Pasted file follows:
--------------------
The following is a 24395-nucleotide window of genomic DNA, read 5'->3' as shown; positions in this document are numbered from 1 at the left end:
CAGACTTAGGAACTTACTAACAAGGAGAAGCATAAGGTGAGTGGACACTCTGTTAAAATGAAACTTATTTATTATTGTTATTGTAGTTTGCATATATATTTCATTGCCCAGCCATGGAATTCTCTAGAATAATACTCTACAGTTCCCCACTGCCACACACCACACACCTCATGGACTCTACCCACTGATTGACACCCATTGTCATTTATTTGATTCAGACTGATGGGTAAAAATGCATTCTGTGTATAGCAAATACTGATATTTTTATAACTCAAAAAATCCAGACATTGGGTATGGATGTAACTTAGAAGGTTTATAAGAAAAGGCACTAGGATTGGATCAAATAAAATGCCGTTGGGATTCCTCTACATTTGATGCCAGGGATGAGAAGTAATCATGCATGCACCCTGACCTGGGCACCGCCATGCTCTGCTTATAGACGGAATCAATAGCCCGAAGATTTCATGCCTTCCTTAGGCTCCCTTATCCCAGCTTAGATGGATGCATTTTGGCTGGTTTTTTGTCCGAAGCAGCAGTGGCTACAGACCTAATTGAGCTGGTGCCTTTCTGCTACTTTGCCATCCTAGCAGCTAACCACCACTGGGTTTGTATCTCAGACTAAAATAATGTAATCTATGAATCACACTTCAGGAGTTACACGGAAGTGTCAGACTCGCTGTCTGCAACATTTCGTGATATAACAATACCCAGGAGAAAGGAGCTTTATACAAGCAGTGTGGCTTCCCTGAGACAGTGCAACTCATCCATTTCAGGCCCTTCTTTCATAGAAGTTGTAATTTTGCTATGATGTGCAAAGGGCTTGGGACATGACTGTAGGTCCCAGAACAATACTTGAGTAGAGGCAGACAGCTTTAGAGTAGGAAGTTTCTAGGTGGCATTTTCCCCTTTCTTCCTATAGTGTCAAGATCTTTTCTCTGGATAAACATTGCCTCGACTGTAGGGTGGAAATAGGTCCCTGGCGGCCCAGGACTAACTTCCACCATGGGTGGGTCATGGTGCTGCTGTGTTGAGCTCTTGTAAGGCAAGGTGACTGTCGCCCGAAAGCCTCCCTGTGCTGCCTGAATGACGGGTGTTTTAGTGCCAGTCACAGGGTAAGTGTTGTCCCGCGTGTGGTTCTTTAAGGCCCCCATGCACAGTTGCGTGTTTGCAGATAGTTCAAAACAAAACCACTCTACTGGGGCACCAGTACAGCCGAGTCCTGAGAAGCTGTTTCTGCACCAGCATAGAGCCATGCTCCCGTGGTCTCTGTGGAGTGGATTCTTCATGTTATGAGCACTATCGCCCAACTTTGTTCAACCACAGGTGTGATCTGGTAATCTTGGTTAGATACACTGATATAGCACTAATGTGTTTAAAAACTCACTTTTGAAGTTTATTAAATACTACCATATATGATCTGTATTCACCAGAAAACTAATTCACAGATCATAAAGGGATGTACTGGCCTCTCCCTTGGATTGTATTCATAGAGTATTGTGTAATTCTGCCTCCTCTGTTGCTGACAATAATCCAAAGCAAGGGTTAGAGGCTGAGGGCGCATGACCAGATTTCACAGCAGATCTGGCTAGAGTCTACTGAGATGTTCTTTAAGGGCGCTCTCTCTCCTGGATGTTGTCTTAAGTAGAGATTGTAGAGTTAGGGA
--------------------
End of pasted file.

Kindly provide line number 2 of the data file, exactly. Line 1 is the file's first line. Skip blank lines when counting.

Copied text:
CAGACTTAGGAACTTACTAACAAGGAGAAGCATAAGGTGAGTGGACACTCTGTTAAAATGAAACTTATTTATTATTGTTATTGTAGTTTGCATATATATTTCATTGCCCAGCCATGGAATTCTCTAGAATAATACTCTACAGTTCCCCACTGCCACACACCACACACCTCATGGACTCTACCCACTGATTGACACCCATTGTCATTTATTTGATTCAGACTGATGGGTAAAAATGCATTCTGTGTATAGCAAATACTGATATTTTTATAACTCAAAAAATCCAGACATTGGGTATGGATGTAACTTAGAAGGTTTATAAGAAAAGGCACTAGGATTGGATCAAATAAAATGCCGTTGGGATTCCTCTACATTTGATGCCAGGGATGAGAAGTAATCATGCATGCACCCTGACCTGGGCACCGCCATGCTCTGCTTATAGACGGAATCAATAGCCCGAAGATTTCATGCCTTCCTTAGGCTCCCTTATCCCAGCTTAGATGGATGCATTTTGGCTGGTTTTTTGTCCGAAGCAGCAGTGGCTACAGACCTAATTGAGCTGGTGCCTTTCTGCTACTTTGCCATCCTAGCAGCTAACCACCACTGGGTTTGTATCTCAGACTAAAATAATGTAATCTATGAATCACACTTCAGGAGTTACACGGAAGTGTCAGACTCGCTGTCTGCAACATTTCGTGATATAACAATACCCAGGAGAAAGGAGCTTTATACAAGCAGTGTGGCTTCCCTGAGACAGTGCAACTCATCCATTTCAGGCCCTTCTTTCATAGAAGTTGTAATTTTGCTATGATGTGCAAAGGGCTTGGGACATGACTGTAGGTCCCAGAACAATACTTGAGTAGAGGCAGACAGCTTTAGAGTAGGAAGTTTCTAGGTGGCATTTTCCCCTTTCTTCCTATAGTGTCAAGATCTTTTCTCTGGATAAACATTGCCTCGACTGTAGGGTGGAAATAGGTCCCTGGCGGCCCAGGACTAACTTCCACCATGGGTGGGTCATGGTGCTGCTGTGTTGAGCTCTTGTAAGGCAAGGTGACTGTCGCCCGAAAGCCTCCCTGTGCTGCCTGAATGACGGGTGTTTTAGTGCCAGTCACAGGGTAAGTGTTGTCCCGCGTGTGGTTCTTTAAGGCCCCCATGCACAGTTGCGTGTTTGCAGATAGTTCAAAACAAAACCACTCTACTGGGGCACCAGTACAGCCGAGTCCTGAGAAGCTGTTTCTGCACCAGCATAGAGCCATGCTCCCGTGGTCTCTGTGGAGTGGATTCTTCATGTTATGAGCACTATCGCCCAACTTTGTTCAACCACAGGTGTGATCTGGTAATCTTGGTTAGATACACTGATATAGCACTAATGTGTTTAAAAACTCACTTTTGAAGTTTATTAAATACTACCATATATGATCTGTATTCACCAGAAAACTAATTCACAGATCATAAAGGGATGTACTGGCCTCTCCCTTGGATTGTATTCATAGAGTATTGTGTAATTCTGCCTCCTCTGTTGCTGACAATAATCCAAAGCAAGGGTTAGAGGCTGAGGGCGCATGACCAGATTTCACAGCAGATCTGGCTAGAGTCTACTGAGATGTTCTTTAAGGGCGCTCTCTCTCCTGGATGTTGTCTTAAGTAGAGATTGTAGAGTTAGGGA